And this:


Those are the covers of the only two issues of Captain America's Weird Tales, from October 1949 (#74) and February 1950 (#75), respectively. Horror comics were very popular in the 1950s, and the pulp magazine Weird Tales still carried with it some cachet, despite the fact that pulps were on their way out after the war. I guess that explains the switch in the title. After these two issues, Captain America regained control of his own comic magazine, but only for a while: the original run of Captain America came to a close with issue number 78 in September 1954, the same month, oddly enough, that the pulp magazine Weird Tales met its end.

Text copyright 2016 Terence E. Hanley

Tuesday, May 31, 2016

Eugene C. Dolson (1860-1938)

Author, Poet, Farmer
Born July 2, 1860, Cayuga County, New York
Died 1938, Ira, Cayuga County, New York

Author, poet, and farmer Eugene Charles Dolson was a man who stayed put. He was born on July 2, 1860, in Cayuga County, New York, the son of Samuel Dolson, a farmer, and Mary Elizabeth How Dolson, a farmer's wife. In 1870, the family was in Conquest in Cayuga County. From as early as 1892, Eugene Dolson lived in Ira, also in Cayuga County. The enumerators of the New York State and the Federal censuses found him there until his death in 1938, and that is where he rests, at Union Cemetery. The woman with whom he spent his life was fellow poet Cora Adele Matson Dolson (Jan. 7, 1859-1936). They were married on November 25, 1896, the day before Thanksgiving, in Conquest. Although she died two years before him, their union remains unbroken among the white stones of Union.

Eugene C. Dolson had two poems in Weird Tales, "Wild Horses" (June 1928) and "Under the Moon" (July 1928). Writing about children, family, country, and holidays, he and his wife had poems in newspapers and popular magazines all over the country. As Garrison Keillor might say, here is a poem for Memorial Day by Eugene C. Dolson:

Where the Soldiers Sleep
by Eugene C. Dolson

There's a quiet spot on the hillside high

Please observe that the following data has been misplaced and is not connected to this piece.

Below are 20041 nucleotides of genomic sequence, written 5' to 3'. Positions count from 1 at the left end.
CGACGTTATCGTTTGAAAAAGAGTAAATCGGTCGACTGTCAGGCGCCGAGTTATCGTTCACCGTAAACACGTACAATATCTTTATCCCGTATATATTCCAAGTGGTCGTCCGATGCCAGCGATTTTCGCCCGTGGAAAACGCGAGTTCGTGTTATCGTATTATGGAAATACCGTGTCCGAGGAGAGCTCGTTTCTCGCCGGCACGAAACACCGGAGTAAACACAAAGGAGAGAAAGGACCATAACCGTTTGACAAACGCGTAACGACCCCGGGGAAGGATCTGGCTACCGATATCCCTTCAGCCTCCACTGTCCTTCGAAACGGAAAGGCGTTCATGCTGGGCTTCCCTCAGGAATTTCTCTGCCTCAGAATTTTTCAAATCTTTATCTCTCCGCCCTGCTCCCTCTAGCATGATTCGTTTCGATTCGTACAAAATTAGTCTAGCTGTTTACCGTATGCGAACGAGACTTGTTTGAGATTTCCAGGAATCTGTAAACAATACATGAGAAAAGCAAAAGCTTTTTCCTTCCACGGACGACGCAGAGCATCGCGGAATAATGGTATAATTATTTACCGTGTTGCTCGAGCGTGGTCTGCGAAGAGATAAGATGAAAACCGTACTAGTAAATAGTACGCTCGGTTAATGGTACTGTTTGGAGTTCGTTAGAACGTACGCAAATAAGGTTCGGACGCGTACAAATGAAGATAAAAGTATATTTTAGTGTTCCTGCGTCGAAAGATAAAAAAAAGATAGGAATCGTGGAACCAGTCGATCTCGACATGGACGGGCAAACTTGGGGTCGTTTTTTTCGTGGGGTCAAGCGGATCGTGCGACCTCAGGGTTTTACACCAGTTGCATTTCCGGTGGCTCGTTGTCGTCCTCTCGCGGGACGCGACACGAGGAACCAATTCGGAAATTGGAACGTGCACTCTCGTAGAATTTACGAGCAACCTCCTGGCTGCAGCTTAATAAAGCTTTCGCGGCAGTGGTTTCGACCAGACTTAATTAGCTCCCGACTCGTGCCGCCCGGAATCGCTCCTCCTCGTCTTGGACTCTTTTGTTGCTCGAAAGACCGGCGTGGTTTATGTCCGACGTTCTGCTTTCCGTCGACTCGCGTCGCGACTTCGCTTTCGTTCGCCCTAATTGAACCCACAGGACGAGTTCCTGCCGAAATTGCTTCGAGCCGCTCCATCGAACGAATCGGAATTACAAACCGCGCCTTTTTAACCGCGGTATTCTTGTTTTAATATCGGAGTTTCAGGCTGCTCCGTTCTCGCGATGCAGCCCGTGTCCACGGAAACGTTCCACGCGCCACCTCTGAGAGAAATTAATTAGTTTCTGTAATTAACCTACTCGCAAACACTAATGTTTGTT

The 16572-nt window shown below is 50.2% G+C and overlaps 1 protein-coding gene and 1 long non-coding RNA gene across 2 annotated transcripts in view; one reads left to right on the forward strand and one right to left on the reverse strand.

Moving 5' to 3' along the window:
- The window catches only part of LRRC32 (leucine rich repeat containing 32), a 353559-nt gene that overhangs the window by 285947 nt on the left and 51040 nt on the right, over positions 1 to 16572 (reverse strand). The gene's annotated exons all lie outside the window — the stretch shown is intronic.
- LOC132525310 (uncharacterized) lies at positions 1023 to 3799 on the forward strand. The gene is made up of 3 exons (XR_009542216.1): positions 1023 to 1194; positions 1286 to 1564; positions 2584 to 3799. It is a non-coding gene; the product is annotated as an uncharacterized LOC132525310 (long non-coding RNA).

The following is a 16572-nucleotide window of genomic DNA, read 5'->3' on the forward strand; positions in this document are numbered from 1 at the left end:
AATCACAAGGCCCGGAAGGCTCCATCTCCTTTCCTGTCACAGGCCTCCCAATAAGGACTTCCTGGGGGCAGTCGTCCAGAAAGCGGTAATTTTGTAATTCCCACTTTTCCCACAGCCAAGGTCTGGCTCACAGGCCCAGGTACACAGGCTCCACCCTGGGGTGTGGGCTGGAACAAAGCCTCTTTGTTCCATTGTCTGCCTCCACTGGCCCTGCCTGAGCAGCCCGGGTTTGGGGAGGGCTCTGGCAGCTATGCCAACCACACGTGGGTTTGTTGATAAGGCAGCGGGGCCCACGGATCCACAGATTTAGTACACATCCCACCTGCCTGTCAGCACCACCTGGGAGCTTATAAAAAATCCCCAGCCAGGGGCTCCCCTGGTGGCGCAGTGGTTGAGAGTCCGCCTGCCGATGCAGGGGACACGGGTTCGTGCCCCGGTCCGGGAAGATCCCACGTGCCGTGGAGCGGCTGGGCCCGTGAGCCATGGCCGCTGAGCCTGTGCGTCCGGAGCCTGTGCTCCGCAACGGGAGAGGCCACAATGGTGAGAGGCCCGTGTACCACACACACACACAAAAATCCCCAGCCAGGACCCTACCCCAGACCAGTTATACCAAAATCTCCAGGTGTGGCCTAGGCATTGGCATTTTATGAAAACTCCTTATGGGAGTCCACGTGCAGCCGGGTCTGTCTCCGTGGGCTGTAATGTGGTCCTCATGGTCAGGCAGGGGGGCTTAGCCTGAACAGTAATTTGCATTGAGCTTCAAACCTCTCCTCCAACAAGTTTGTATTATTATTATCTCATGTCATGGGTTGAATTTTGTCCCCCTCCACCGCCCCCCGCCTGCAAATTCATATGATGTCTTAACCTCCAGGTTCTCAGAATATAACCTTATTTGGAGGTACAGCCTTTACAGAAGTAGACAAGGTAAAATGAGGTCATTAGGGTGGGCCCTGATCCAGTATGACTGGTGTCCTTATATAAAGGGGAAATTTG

Where, unforgotten, the sleepers lie,
All, all around in the close cut sward.
Over their graves white stones keep guard.
'Tis a peaceful scene all summer long.
And silent, save for the robin's song.

Under the warm blue sky of May
The graves on the hill are green today.
On many a mound to left and right
There's a little fluttering flag in sight.
And the little bright flag its vigil keeps,
Night and day, where a soldier sleeps.
(1915)

Eugene C. Dolson's Poems in Weird Tales
"Wild Horses" (June 1928)
"Under the Moon" (July 1928)

Further Reading
Not much, but keep looking.

Original text copyright 2016 Terence E. Hanley

Sunday, May 29, 2016

Roberto Quaglia (b. 1962)

Author, Photographer, Politician, Science Fiction Fan
Born 1962, Italy

Late last year, a reader named Simone Fazzi let me know that there was another Italian writer published in Weird Tales after Giovanni Magherini Graziani. I have stayed away from the Weird Tales issued after the Bellerophon issues of 1984-1985, but I'll make an exception here for an author from a paese meraviglioso. I would like to say grazie to Signor Fazzi for bringing him to my attention.

Roberto Quaglia was born in Italy in 1962. I don't know the particular date or place, but from 1995 to 1997, he was a councilor in Genova. His stories and other works are listed on The Internet Speculative Fiction Database, while a brief, incomplete, wholly inadequate, and typically Wikipedian biography is shown on Wikipedia. With British science fiction writer Ian Watson (b. 1943), Signor Quaglia contributed one story, "The Grave of My Beloved," to Weird Tales, to the March-April issue of 2006. That story is part of the "My Beloved" series, which were collected in The Beloved of My Beloved (2009, with Ian Watson). Signor Quaglia is also the author of the novel Paradoxine: The Adventures of James Vagabond (2009) and a number of works of non-fiction. He has been active in science fiction circles in Europe.

Roberto Quaglia's Story in Weird Tales
"The Grave of My Beloved" with Ian Watson (Mar.-Apr. 2006)

Further Reading
Roberto Quaglia's website: http://www.robertoquaglia.com/
And his biography on Wikipedia: https://en.wikipedia.org/wiki/Roberto_Quaglia

Roberto Quaglia
Text copyright 2016 Terence E. Hanley